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Conversations with the Inspiring Alissa Musto

Today we’d like to introduce you to Alissa Musto.

Alissa, can you briefly walk us through your story – how you started and how you got to where you are today.
Growing up in a family of professional musicians, I started playing the piano at 4 years old. I used to wait by the door as my dad, a vocalist, and pianist would get ready to go to work, hoping I could join him. He told me that if I learned how to play the piano, someday, I would be able to! I started taking piano lessons and just stuck with it. When I was 9 years old, I performed on the national television series, America’s Most Talented Kid and continued to perform in talent shows, festivals and local venues throughout my childhood. By the time I was in high school, I was regularly gigging on the weekends and had some really awesome performance opportunities like the Wonderworld TV Awards (where I was presented with Piano Act of the Year) and opening for Wynton Marsalis at the Veteran’s Memorial Auditorium in Providence. Although I chose to study government in college, this is when my career in music really started taking off. By 19, I was booking about 250 shows per year through weekly residencies in premiere venues and New England’s top agencies and my debut album, What We Saw From the Piano Bar, was gaining attention from radio stations, blogs, and magazines around the country. Being crowned Miss Massachusetts in 2016 and competing in Miss America opened up a whole new door of opportunities for me — from implementing music programs in at-risk schools to meeting with our politicians to participating in dozens of speaking and appearance engagements at galas, award shows, fundraisers, schools, hospitals and club meetings. Additionally, I earned enough scholarship money through the Miss America Organization to return to school and am currently working on my Master of Music degree. Today, I like to keep busy with my blog, Piano Girl, which covers my adventures as a professional entertainer, as well as my performing and songwriting endeavors.

Great, so let’s dig a little deeper into the story – has it been an easy path overall and if not, what were the challenges you’ve had to overcome?
Pursuing a career in the arts is certainly challenging, tiring and at times, frustrating. However, because music and performing are so embedded in who I am, I really can’t imagine waking up and doing anything else. There are certainly plenty of “critics” along the way — and I’m not just talking about casting directors or music industry professionals. Sometimes, they come in the form of family members or friends, which can be incredibly disheartening because it can really make you question your own abilities and career path. At shows, I am constantly asked what my “day job” is or what my real career goals are; a friend once referred to my career as a “side-hustle” once. My advice for other women starting a journey in the music industry is to recognize that there are going to be challenging; however, be unapologetic for yourself and your art.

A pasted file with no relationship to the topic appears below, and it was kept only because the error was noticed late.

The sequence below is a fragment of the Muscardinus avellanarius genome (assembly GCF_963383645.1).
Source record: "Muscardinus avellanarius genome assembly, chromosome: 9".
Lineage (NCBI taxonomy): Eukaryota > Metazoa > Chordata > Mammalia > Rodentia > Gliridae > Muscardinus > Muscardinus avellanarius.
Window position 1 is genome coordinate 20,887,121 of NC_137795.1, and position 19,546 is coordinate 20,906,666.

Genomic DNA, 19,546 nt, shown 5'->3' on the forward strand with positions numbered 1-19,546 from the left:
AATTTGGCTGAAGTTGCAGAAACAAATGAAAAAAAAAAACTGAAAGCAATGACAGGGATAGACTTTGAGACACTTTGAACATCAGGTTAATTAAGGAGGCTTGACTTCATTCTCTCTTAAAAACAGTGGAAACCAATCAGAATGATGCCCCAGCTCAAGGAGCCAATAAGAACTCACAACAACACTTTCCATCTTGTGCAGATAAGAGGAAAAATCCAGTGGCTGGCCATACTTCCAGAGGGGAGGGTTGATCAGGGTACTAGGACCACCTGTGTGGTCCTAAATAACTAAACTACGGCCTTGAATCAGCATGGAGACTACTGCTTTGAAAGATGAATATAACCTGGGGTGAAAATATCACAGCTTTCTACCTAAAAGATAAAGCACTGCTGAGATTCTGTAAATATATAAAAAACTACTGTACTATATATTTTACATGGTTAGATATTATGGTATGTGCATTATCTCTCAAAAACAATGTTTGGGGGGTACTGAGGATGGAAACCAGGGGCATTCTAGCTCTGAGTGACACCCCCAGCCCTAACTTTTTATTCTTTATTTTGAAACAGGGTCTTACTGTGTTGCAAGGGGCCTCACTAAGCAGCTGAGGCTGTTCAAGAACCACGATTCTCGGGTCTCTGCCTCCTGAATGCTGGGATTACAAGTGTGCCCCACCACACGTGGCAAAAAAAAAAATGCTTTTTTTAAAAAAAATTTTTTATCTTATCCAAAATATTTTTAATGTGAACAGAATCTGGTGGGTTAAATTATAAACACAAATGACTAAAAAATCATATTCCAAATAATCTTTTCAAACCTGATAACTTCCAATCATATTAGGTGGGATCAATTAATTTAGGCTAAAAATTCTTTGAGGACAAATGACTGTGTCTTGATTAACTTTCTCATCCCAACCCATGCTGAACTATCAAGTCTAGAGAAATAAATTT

What should we know about your business? What do you guys do best? What sets you apart from the competition?
I play piano and sing songs.

Primarily, I provide piano and vocal entertainment for a variety of events and venues ranging from weddings to restaurants to dueling piano shows. Right now, my two most popular venues are a sing-along piano bar inside a historic beer hall and an upper-scale restaurant in Boston’s Seaport frequented by professional athletes and other high-end clients. Additionally, I’m hired by Boston’s top talent agencies to perform at a variety of large corporate events. In addition to performing, I write my own music; my latest acoustic EP, X Post Facto, is now available via Spotify, Apple Music, and all major music distributors. My blog, Piano Girl, follows my life as a professional entertainer, as well as a variety of lifestyle, pageant, travel and food topics.

I am most proud of myself for my continual growth. While I’m nowhere close to where I want to be in my career, I’m continuing to expand my resume, my network, and my comfort zone every day. I don’t like saying “no”.

I think my versatility truly sets me apart as a performer. I can quickly transition from playing classical music in an evening gown to leading an audience in “drunk white people favorites” (as one Yelp user described it).

Looking back on your childhood, what experiences do you feel played an important role in shaping the person you grew up to be?
My experiences growing up directly influenced my success as a professional musician. I was lucky to grow up in a household where my passion for music was nurtured and encouraged. Of course, having a professional performer for a dad was also incredibly helpful as I began navigating the industry myself. Even today, I’m constantly meeting people in the scene who know or know of my dad.

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Image Credit:

Zach Cruz

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